# Moment of Inertia of a Semicircle

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Lesson Transcript
Instructor: Matthew Bergstresser
The moment of inertia of an object is the measure of its resistance to being rotated about an axis. In this lesson, we will derive the moment of inertia of a semicircle about an axis perpendicular to the semicircle through its radius.

## Moment of Inertia

An object's moment of inertia is a measure of its resistance to being rotated about an axis. Think of a solid disk and a hoop rolling down a ramp. They both have the same mass and the same radius, and they're rotating about axes perpendicular to their centers. The object that has the least resistance to being turned will get to the bottom first. Which one will it be?

Don't worry, the answer will be revealed. But first, we must go through how to derive the moment of inertia of a half-circle about a radius perpendicular to its surface, as shown here:

## Derivation

The outline of our derivation is:

1. Define a tiny strip of mass with differential width.
2. Write an expression for area density for the whole semicircle and the tiny strips of differential widths.
3. Add all of the individual strips using integral Calculus.

So, let's work our way through, starting with Step 1. We begin by defining a tiny strip of mass (dm) with differential width (dr) as shown here:

Now onto Step 2. We need an expression for area density, which is mass divided by area. We give area density the Greek letter sigma, Ïƒ. Density is an intensive property, meaning that it doesn't depend on the amount of the material. As long as the mass is uniform, its area density is the same whether you have the entire semicircle (macro-scale) or a small strip of differential width (micro-scale).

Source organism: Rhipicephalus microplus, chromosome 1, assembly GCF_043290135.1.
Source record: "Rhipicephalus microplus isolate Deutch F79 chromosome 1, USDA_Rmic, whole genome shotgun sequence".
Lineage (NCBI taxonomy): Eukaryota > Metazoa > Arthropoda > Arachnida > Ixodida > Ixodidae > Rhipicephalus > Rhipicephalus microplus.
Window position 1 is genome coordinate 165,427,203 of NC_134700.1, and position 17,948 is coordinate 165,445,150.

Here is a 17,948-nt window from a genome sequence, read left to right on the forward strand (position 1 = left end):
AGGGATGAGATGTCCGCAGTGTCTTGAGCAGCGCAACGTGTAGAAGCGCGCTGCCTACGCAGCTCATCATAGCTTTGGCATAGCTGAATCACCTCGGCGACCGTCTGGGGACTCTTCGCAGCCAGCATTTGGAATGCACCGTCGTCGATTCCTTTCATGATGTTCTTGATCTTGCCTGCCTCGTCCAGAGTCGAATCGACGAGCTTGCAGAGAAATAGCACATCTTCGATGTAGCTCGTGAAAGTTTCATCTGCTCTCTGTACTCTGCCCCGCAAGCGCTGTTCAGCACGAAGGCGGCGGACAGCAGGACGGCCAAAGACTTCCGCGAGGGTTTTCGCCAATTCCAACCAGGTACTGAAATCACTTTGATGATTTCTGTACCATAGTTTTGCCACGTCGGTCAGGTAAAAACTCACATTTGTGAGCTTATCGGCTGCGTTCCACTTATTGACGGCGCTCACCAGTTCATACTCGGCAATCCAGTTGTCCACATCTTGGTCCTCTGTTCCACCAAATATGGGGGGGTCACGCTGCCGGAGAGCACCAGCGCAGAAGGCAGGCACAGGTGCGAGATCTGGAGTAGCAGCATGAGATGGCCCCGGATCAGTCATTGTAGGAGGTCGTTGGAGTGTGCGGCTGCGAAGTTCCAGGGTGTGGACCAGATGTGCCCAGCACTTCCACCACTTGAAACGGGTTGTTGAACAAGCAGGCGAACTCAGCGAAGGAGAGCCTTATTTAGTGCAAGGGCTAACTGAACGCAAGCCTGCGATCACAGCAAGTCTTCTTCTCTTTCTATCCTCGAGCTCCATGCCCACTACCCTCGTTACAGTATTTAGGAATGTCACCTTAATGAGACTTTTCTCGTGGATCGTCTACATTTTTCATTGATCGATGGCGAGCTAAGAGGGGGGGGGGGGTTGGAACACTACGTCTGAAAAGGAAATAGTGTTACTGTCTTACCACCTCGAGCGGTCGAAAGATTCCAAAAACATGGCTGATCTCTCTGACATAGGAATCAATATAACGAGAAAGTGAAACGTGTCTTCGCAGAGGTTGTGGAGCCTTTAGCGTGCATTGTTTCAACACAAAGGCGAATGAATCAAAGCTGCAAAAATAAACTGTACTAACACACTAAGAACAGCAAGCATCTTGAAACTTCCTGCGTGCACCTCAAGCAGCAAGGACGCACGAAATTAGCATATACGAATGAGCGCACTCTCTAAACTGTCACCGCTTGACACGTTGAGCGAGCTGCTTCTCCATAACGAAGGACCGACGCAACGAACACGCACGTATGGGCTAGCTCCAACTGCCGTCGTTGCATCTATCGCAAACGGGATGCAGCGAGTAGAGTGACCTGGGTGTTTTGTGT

The macro scale area density is given in this equation:

The micro-scale area density is the same general equation, mass divided by area, but the mass is the tiny mass of the strip, dm, and the area is the rectangular shape of the strip shown here:

This strip is the same strip in the semicircle, except we have taken it out of the circle and made it straight to show how we get the tiny area we need. The micro-scale area density is given in this equation:

Notice that in both the macro and micro scale area density equations, Ïƒ is present.

Now onto Step 3. Step 3 is the longest step because it involves the summation of each strip's moment of inertia using integral calculus. The equation for the moment of inertia of an extended object is shown here:

There is a major issue with this equation. The variable r does not match the differential mass dm. We have to get dm in terms of dr, and this is where the area density equation comes in. Let's solve our second equation for dm.

Now we can substitute ÏƒÏ€rdr in for dm in our third equation, which will give us this new equation:

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